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|Title:||Goals and strategies in peer conflict situations: An investigation of the linkages in three relational contexts|
|Doctoral Committee Chair(s):||Asher, Steven R.|
|Department / Program:||Education|
|Degree Granting Institution:||University of Illinois at Urbana-Champaign|
|Subject(s):||Education, Guidance and Counseling
|Abstract:||It is widely accepted that human behavior is goal-directed. Several researchers have also argued that goals underlie children's social behavior with peers. Nonetheless, children's goals in social situations have not been given sufficient attention in existing research. In the present research, two studies were conducted to investigate the linkages between children's goals and strategies in peer conflict situations. In Study 1, a total of 265 fourth- and fifth-grade children were presented with hypothetical peer conflict situations and were asked to indicate which goals they would be likely to pursue and which strategies they would be likely to enact. Goals and strategies were assessed in counterbalanced order at two separate sessions. Results indicated that (a) children's goals and strategies in hypothetical conflict situations were reliably assessed, (b) children's strategies were associated with their behavioral characteristics as perceived by peers, (c) boys and girls differed in a number of goals and strategies, and (d) children's goals were closely and meaningfully related to their strategies for responding to hypothetical conflicts.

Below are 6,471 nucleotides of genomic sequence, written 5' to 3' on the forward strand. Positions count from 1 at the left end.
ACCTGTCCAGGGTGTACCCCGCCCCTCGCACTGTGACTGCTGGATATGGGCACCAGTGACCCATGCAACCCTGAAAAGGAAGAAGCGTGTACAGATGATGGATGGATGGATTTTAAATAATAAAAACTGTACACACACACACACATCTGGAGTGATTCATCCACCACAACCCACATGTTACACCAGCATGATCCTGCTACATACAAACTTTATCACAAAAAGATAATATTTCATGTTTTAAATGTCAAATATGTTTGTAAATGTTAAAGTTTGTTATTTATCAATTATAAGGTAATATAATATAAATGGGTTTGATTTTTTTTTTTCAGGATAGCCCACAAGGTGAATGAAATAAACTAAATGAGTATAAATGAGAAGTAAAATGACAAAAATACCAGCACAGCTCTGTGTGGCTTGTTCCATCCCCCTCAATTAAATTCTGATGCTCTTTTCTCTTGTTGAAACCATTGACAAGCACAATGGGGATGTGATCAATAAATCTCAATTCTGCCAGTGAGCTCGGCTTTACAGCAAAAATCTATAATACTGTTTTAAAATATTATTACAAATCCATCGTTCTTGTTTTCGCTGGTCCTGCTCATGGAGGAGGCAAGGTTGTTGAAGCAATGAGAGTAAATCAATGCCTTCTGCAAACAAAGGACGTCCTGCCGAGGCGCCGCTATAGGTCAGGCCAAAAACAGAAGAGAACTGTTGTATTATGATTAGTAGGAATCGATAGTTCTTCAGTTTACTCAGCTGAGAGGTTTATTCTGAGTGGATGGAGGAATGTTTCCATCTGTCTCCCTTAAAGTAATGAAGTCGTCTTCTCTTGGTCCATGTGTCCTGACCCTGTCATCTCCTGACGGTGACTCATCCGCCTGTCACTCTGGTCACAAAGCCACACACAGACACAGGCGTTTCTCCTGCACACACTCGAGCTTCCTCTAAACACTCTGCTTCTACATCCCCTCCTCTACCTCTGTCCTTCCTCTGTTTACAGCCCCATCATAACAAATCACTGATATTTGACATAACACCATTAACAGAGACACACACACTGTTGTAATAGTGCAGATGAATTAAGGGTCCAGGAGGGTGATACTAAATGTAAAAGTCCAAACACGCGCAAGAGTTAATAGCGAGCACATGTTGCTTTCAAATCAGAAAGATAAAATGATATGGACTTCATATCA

Study 2 was designed to investigate whether children's goals and strategies in peer conflict situations vary according to their relationship with the peer and whether the goal-strategy linkages are similar in different relational contexts. A total of 343 fourth- and fifth-grade children were presented with hypothetical peer conflict situations. In this study, however, the measure was individually customized for each child by inserting the names of the child's same-sex classmates into conflict vignettes. By using sociometric measures, it was possible to examine how children responded to conflict when the protagonist in a vignette was a best friend, a liked peer, a disliked peer, or a neutral associate. Results indicated that (a) children's goals and strategies differed significantly depending on their relationship with the protagonist in the conflict, and (b) the linkages between goals and strategies were similar regardless of children's relationship with the peer.
The findings from both studies suggest that how children resolve conflicts with peers is associated with what children desire to attain or accomplish in conflict situations. These findings have substantial implications for future research and for social skills intervention.
|Rights Information:||Copyright 1995 Chung, Tsai-Yen|
|Date Available in IDEALS:||2011-05-07|
|Identifier in Online Catalog:||AAI9543558|